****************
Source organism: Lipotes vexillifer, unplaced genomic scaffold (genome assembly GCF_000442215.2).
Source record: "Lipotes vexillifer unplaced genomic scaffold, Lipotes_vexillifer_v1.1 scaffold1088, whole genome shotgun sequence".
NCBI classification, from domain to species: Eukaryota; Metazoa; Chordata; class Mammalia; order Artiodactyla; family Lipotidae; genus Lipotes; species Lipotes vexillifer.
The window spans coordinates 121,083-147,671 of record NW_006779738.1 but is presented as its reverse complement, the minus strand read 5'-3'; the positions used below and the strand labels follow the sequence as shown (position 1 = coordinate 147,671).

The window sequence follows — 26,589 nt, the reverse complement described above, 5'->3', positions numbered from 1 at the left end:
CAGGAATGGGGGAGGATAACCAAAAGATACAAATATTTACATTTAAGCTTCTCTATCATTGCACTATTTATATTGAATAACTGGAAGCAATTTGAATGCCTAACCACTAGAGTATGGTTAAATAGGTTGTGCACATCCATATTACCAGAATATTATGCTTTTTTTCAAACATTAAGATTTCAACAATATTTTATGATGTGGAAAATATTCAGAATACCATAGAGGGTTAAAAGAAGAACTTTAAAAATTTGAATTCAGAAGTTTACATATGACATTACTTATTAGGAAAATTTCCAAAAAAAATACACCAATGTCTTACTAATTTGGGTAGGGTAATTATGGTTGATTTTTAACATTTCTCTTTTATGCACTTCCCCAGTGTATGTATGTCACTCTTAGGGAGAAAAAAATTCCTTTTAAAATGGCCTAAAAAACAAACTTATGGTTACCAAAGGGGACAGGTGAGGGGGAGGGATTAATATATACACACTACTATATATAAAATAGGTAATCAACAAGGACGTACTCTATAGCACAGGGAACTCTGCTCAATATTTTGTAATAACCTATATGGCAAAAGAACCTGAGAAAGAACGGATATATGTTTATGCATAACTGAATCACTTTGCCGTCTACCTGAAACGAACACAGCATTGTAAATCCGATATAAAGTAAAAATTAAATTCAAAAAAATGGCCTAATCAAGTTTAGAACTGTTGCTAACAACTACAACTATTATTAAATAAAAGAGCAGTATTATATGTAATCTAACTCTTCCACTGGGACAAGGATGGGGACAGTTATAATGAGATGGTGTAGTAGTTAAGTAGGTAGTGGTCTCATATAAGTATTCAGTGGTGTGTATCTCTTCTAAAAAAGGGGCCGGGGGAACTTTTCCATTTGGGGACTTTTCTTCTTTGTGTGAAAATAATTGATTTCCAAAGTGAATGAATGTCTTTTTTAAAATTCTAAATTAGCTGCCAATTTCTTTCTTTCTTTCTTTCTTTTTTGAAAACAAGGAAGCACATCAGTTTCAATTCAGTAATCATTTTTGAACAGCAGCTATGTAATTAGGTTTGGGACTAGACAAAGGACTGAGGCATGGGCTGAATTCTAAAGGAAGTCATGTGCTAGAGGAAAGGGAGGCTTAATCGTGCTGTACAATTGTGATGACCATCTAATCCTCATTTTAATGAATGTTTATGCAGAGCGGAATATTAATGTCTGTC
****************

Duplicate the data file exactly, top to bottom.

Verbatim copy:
Source organism: Lipotes vexillifer, unplaced genomic scaffold (genome assembly GCF_000442215.2).
Source record: "Lipotes vexillifer unplaced genomic scaffold, Lipotes_vexillifer_v1.1 scaffold1088, whole genome shotgun sequence".
NCBI classification, from domain to species: Eukaryota; Metazoa; Chordata; class Mammalia; order Artiodactyla; family Lipotidae; genus Lipotes; species Lipotes vexillifer.
The window spans coordinates 121,083-147,671 of record NW_006779738.1 but is presented as its reverse complement, the minus strand read 5'-3'; the positions used below and the strand labels follow the sequence as shown (position 1 = coordinate 147,671).

The window sequence follows — 26,589 nt, the reverse complement described above, 5'->3', positions numbered from 1 at the left end:
CAGGAATGGGGGAGGATAACCAAAAGATACAAATATTTACATTTAAGCTTCTCTATCATTGCACTATTTATATTGAATAACTGGAAGCAATTTGAATGCCTAACCACTAGAGTATGGTTAAATAGGTTGTGCACATCCATATTACCAGAATATTATGCTTTTTTTCAAACATTAAGATTTCAACAATATTTTATGATGTGGAAAATATTCAGAATACCATAGAGGGTTAAAAGAAGAACTTTAAAAATTTGAATTCAGAAGTTTACATATGACATTACTTATTAGGAAAATTTCCAAAAAAAATACACCAATGTCTTACTAATTTGGGTAGGGTAATTATGGTTGATTTTTAACATTTCTCTTTTATGCACTTCCCCAGTGTATGTATGTCACTCTTAGGGAGAAAAAAATTCCTTTTAAAATGGCCTAAAAAACAAACTTATGGTTACCAAAGGGGACAGGTGAGGGGGAGGGATTAATATATACACACTACTATATATAAAATAGGTAATCAACAAGGACGTACTCTATAGCACAGGGAACTCTGCTCAATATTTTGTAATAACCTATATGGCAAAAGAACCTGAGAAAGAACGGATATATGTTTATGCATAACTGAATCACTTTGCCGTCTACCTGAAACGAACACAGCATTGTAAATCCGATATAAAGTAAAAATTAAATTCAAAAAAATGGCCTAATCAAGTTTAGAACTGTTGCTAACAACTACAACTATTATTAAATAAAAGAGCAGTATTATATGTAATCTAACTCTTCCACTGGGACAAGGATGGGGACAGTTATAATGAGATGGTGTAGTAGTTAAGTAGGTAGTGGTCTCATATAAGTATTCAGTGGTGTGTATCTCTTCTAAAAAAGGGGCCGGGGGAACTTTTCCATTTGGGGACTTTTCTTCTTTGTGTGAAAATAATTGATTTCCAAAGTGAATGAATGTCTTTTTTAAAATTCTAAATTAGCTGCCAATTTCTTTCTTTCTTTCTTTCTTTTTTGAAAACAAGGAAGCACATCAGTTTCAATTCAGTAATCATTTTTGAACAGCAGCTATGTAATTAGGTTTGGGACTAGACAAAGGACTGAGGCATGGGCTGAATTCTAAAGGAAGTCATGTGCTAGAGGAAAGGGAGGCTTAATCGTGCTGTACAATTGTGATGACCATCTAATCCTCATTTTAATGAATGTTTATGCAGAGCGGAATATTAATGTCTGTC